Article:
Climate change in popular culture
Science historian Naomi Oreskes has noted that "there's a huge disconnect between what professional scientists have studied and learned in the last 30 years, and what is out there in the popular culture". An academic study contrasts the relatively rapid acceptance of ozone depletion as reflected in popular culture with the much slower acceptance of the scientific consensus on global warming.
- The Age of Stupid (2009) drama-documentary-animation hybrid starring Pete Postlethwaite as a man living alone in the devastated world of 2055, watching archive footage from 2008 and asking "Why didn't we stop climate change when we had the chance?"
- The Day After Tomorrow (2004) starring Dennis Quaid. An abrupt shutdown of thermohaline circulation causes catastrophic climate change, plunging the Earth into a new ice age.
- A.I. Artificial Intelligence (2001) set in climate changed world near flooded ruins of New York City, where global Warming has led to ecological disasters all over the world in the mid-22nd century.
- The Arrival (1996) starring Charlie Sheen. Extraterrestrial aliens attempt to secretly cause global warming and thereby terraform Earth into an environment more suited to their needs.
- Waterworld (1995) starring Kevin Costner. Set in a future world, where the polar ice caps have melted due to global warming and the Earth is almost entirely covered with water.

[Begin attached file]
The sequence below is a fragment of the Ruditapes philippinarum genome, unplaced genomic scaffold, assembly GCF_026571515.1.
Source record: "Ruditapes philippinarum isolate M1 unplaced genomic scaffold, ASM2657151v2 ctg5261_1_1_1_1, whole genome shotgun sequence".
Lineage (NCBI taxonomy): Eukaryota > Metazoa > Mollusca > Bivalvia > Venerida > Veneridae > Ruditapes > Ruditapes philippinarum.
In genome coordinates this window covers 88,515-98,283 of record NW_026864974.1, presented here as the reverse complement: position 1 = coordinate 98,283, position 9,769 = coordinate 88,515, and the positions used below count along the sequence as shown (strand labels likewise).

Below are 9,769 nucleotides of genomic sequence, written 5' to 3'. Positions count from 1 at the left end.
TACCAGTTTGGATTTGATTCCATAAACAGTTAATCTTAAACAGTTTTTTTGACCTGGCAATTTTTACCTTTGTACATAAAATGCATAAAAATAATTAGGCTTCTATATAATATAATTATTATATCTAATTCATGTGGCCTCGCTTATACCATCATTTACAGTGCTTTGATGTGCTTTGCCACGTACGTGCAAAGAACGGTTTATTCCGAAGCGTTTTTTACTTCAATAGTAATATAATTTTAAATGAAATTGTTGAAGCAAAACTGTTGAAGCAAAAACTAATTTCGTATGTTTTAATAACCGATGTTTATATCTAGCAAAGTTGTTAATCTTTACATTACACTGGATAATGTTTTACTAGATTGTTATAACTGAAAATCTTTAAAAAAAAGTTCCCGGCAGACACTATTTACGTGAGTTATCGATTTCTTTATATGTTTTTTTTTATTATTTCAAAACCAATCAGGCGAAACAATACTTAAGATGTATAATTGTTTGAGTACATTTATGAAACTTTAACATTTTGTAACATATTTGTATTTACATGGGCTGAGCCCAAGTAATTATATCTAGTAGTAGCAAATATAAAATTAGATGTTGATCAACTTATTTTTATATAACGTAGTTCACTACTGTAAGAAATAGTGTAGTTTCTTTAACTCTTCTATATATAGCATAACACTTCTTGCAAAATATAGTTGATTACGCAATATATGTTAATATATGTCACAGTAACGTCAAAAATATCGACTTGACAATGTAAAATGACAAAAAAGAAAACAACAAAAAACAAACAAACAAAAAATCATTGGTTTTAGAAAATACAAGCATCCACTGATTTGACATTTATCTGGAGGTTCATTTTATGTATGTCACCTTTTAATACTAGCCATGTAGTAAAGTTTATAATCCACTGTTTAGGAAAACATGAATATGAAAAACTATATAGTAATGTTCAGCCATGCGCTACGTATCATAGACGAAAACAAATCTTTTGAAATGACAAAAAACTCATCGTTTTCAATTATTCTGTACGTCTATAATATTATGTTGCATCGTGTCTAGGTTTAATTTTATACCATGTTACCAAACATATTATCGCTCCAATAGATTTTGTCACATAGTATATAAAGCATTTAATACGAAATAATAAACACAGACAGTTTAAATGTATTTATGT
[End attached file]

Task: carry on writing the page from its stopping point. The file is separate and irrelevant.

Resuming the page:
- Blade Runner (1982) film directed by Ridley Scott and starring Harrison Ford and Rutger Hauer, is set in a humid rainy climate changed Los Angeles, based loosely on the novel Do Androids Dream of Electric Sheep?
- Arctic Drift (2008) by Clive Cussler and Dirk Cussler. A thriller involving attempts to reverse global warming, a possible war between the United States and Canada, and “a mysterious silvery mineral traced to a long-ago expedition in search of the fabled Northwest Passage.”
- Fallen Angels (1991) by Larry Niven, Jerry Pournelle, and Michael Flynn. Set in North America in the "near future", a radical technophobic green movement dramatically cuts greenhouse gas emissions, only to find that manmade global warming was staving off a new ice age.